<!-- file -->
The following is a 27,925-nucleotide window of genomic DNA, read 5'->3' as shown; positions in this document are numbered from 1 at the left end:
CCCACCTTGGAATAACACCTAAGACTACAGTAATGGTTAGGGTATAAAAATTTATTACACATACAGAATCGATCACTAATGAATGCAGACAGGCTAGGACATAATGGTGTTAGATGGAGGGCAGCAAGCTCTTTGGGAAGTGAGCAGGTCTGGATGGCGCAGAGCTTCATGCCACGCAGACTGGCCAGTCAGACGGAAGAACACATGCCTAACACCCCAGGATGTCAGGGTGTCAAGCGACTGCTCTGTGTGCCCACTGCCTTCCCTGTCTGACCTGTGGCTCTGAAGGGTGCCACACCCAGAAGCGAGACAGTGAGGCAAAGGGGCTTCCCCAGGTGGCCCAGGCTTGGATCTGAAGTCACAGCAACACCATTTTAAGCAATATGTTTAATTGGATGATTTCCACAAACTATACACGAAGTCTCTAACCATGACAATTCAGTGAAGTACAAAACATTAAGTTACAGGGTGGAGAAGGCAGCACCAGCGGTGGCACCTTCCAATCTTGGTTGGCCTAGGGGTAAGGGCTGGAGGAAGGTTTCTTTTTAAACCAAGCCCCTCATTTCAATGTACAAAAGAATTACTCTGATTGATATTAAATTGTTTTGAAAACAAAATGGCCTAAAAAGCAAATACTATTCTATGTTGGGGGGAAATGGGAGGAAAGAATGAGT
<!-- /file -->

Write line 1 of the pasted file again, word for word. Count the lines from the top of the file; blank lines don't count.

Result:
The following is a 27,925-nucleotide window of genomic DNA, read 5'->3' as shown; positions in this document are numbered from 1 at the left end: